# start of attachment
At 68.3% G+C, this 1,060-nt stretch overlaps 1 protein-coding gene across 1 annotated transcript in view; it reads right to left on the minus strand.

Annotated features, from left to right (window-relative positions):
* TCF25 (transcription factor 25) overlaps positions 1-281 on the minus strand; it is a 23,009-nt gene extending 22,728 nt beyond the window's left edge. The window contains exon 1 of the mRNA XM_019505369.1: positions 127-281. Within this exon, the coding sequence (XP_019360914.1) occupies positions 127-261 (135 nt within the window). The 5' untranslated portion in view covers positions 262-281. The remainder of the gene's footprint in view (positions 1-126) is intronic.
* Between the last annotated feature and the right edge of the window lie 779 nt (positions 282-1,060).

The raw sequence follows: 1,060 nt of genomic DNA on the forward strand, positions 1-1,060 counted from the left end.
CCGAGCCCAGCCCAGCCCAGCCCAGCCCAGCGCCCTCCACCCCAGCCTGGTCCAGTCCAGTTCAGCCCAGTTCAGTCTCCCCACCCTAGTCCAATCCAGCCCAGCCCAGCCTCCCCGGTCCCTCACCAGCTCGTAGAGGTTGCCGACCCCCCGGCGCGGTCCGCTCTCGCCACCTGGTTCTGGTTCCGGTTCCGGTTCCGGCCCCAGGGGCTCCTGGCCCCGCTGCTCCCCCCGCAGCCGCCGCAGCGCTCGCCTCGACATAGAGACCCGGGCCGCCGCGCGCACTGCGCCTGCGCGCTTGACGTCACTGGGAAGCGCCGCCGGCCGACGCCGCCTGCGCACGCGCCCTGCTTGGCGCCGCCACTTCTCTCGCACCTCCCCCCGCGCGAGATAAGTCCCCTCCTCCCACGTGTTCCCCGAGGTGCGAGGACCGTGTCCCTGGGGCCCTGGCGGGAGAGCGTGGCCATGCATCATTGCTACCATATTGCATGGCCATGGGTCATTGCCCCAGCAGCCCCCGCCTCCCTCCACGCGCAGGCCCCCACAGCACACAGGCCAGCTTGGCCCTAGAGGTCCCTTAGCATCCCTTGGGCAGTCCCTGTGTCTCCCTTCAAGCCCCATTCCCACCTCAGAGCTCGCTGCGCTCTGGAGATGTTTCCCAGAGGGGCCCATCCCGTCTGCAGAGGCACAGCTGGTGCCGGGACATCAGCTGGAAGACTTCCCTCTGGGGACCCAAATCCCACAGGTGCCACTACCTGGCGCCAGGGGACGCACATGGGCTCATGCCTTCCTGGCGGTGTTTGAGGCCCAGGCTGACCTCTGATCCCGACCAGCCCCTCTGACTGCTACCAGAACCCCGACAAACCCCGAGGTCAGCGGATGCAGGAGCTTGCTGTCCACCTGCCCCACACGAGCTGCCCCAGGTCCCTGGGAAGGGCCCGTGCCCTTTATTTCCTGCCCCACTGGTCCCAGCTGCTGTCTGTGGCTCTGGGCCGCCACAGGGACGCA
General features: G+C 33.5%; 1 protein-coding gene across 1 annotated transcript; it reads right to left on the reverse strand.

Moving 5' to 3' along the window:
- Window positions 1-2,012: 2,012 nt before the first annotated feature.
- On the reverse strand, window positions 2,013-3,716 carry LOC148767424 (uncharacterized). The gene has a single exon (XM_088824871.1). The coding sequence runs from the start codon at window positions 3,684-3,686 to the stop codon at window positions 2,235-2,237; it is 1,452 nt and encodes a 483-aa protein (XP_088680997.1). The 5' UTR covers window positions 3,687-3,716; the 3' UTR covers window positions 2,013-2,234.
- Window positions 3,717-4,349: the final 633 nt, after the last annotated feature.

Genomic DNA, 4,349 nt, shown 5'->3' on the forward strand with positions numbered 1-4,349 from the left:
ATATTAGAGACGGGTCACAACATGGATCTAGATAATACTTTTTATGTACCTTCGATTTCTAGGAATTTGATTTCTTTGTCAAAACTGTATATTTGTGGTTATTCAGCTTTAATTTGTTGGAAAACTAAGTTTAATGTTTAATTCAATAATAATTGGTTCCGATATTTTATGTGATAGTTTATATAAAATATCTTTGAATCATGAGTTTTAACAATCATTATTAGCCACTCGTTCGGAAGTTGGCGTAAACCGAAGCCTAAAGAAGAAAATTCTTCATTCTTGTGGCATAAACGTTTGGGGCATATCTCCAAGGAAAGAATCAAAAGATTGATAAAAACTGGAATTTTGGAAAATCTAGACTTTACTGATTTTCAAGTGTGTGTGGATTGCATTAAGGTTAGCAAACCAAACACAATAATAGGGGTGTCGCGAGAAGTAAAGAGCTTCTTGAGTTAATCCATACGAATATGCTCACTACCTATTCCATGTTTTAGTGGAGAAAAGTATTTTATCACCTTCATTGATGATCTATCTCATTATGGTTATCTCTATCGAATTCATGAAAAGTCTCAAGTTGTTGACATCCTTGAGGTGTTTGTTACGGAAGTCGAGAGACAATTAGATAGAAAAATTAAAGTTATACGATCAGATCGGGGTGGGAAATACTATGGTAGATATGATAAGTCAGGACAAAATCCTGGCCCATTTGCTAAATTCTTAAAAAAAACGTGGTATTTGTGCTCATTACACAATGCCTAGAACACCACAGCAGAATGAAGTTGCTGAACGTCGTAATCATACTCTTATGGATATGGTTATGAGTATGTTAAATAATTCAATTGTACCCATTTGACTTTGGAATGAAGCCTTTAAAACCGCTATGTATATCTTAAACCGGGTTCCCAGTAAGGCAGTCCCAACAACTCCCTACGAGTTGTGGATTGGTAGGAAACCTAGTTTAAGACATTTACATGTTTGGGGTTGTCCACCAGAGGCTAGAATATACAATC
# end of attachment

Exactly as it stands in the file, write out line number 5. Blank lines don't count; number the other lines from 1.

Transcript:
The raw sequence follows: 1,060 nt of genomic DNA on the forward strand, positions 1-1,060 counted from the left end.